Part of a Vision for the City Is Realized

Corpus Christi, Front Page, Government and Politics
Ralston Avenue, Corpus Christi, Texas

     Tuesday’s Council meeting started with long, heartfelt “goodbyes” and “thank yous” as the current mayor and council members held their last meeting together.  The items on the agenda included the possible impeachment of Councilman Mark Scott, the rezoning of .86 acres across from Tuloso-Midway High School for the building of a controversial faith-based transition home for women, a resolution  opposing proposed Texas Commission on Environmental Quality (TCEQ) rule amendments that give TCEQ broader discretion to order boil water notices, Ethics Commission recommendations that further define “conflict of interest”, and a few other less significant topics. However, one agenda item stood out as an example of what Councilman Chad Magill accomplished as part of his vision for the City.  He along with other council members, community members, and City staff made possible something that has been long in coming, the appropriation of funds to start rebuilding residential streets, albeit only two at this time.


    One of the streets is Ralston Avenue, located between Alameda and Staples, and the other is Rogerson Drive, which runs between McArdle and Sunnybrook. The two projects are expected to cost about $4 million combined.   The reconstruction of these two streets will serve as a testing ground for collecting data for moving forward with the reconstruction of other residential streets in years to come, including the initial program implementation planned in the Bond 2016 approved by voters last week.  This test project also provides additional analysis and considerations for the selection matrix for future candidate streets.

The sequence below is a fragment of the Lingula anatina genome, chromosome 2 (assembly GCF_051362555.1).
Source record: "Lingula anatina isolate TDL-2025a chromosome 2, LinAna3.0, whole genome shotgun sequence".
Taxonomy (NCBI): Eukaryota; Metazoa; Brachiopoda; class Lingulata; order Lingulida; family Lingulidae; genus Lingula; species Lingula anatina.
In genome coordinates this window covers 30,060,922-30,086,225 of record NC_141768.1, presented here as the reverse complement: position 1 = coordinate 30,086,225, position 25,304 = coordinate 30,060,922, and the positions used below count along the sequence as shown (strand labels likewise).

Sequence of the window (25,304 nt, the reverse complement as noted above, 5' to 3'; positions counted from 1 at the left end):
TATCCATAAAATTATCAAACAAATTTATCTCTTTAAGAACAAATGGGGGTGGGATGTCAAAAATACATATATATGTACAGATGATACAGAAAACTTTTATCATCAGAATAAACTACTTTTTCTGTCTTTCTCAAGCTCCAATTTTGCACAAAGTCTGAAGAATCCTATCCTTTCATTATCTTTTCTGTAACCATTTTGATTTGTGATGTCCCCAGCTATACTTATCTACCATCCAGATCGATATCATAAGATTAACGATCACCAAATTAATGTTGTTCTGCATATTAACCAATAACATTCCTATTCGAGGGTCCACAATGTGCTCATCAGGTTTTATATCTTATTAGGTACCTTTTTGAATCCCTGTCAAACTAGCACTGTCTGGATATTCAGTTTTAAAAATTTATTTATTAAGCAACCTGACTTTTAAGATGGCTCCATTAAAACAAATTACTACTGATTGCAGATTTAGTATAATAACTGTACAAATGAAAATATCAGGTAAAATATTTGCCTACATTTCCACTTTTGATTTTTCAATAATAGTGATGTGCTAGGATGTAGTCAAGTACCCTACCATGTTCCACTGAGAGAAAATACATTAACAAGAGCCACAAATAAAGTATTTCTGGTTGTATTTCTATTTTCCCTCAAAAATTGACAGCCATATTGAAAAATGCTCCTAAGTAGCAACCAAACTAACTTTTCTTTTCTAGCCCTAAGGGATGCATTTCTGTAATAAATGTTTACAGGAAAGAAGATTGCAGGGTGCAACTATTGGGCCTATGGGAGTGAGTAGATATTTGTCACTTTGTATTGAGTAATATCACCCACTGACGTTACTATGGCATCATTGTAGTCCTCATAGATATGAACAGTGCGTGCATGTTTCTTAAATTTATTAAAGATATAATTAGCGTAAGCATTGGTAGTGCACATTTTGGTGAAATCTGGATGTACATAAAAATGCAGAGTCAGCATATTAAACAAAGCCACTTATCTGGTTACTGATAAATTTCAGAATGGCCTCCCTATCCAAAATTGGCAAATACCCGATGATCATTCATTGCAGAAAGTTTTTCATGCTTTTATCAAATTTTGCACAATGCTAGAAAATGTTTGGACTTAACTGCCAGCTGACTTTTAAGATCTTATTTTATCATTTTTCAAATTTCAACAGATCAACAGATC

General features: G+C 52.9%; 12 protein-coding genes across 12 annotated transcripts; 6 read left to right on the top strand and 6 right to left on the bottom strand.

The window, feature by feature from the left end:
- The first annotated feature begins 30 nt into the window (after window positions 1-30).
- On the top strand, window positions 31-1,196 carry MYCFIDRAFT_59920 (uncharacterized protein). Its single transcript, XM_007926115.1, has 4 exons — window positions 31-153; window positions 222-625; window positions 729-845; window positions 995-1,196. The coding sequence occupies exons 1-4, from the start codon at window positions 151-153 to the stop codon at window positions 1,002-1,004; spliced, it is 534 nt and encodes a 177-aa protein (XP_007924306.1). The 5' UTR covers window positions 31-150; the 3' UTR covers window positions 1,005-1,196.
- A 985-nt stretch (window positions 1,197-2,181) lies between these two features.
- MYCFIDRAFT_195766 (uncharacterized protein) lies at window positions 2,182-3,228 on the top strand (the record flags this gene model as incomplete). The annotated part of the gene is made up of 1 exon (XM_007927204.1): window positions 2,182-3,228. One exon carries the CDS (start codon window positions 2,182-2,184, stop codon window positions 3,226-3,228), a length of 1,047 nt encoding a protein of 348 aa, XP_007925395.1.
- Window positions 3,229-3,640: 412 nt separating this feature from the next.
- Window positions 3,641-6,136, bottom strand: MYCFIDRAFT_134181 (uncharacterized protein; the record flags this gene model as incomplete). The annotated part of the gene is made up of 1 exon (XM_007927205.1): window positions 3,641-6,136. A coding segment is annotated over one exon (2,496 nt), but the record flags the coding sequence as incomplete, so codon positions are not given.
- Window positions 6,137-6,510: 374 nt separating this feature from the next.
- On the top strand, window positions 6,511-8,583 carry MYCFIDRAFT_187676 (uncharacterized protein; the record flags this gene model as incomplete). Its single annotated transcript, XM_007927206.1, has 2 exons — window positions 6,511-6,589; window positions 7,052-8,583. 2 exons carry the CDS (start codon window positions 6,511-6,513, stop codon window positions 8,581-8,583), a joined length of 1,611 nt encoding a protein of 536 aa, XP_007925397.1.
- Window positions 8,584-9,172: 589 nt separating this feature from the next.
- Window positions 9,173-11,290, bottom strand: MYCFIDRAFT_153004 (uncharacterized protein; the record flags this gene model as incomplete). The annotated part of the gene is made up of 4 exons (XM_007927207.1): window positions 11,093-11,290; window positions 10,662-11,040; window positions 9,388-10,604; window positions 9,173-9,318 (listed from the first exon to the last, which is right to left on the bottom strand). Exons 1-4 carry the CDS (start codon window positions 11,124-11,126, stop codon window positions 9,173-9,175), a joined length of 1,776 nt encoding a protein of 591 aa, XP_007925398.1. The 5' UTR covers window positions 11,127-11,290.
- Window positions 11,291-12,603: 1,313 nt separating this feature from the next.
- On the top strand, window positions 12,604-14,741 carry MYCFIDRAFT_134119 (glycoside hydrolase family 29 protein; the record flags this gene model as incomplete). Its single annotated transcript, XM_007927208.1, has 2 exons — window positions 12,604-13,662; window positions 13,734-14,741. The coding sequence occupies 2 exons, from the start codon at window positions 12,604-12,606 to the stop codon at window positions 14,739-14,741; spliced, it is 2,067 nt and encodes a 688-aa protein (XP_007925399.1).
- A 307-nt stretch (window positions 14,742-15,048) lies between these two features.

According to the report prepared by Valerie H. Gray,  Executive Director of Public Works, “Staff will use these two projects to further refine the Residential Street Reconstruction Program including developing better pricing, street selection process, and construction recapitalization strategies.”  This is a far different way of handling road reconstruction than what has happened in the past.  It seems that the data collected and compiled by the Ad Hoc Residential Street Reconstruction Commission, which was championed by Councilman Chad Magill, had some influence on the process as the language of the agenda memorandum suggests.

Chad Magill portrait

     Magill expressed how pleased he was with the projects and thanked City Manager Margie Rose and her staff for taking the lead on the project.  “Even though this is not the big ticket item, this should be the big news of the day.  This is achieving the impossible, and when we achieve the impossible in this city, it often doesn’t get shared.” Magill and fellow Councilman Brian Rosas talked of how they were committed to making this happen even when they were running against each other for the District 2 seat.

     “District 3 is open for new streets as well as for business,” said Magill to District 3 Councilwoman Lucy Rubio, a play on a line used frequently at Council meetings by Rubio concerning her district.

      Rubio thanked Magill for being a major supporter of District 3.  “You did your job as an at-large member, and you did it very well.”

     Rosas thanked the Council for allowing part of the project to be in his district as well as in Rubio’s district.  He also asked Margie Rose not to forget him when the projects are finished.  “I definitely want to be there for the ribbon-cutting.”

      Ralston Avenue (Staples to Alameda) and Rogerson Drive (McArdle to Sunnybrook) are anticipated to receive: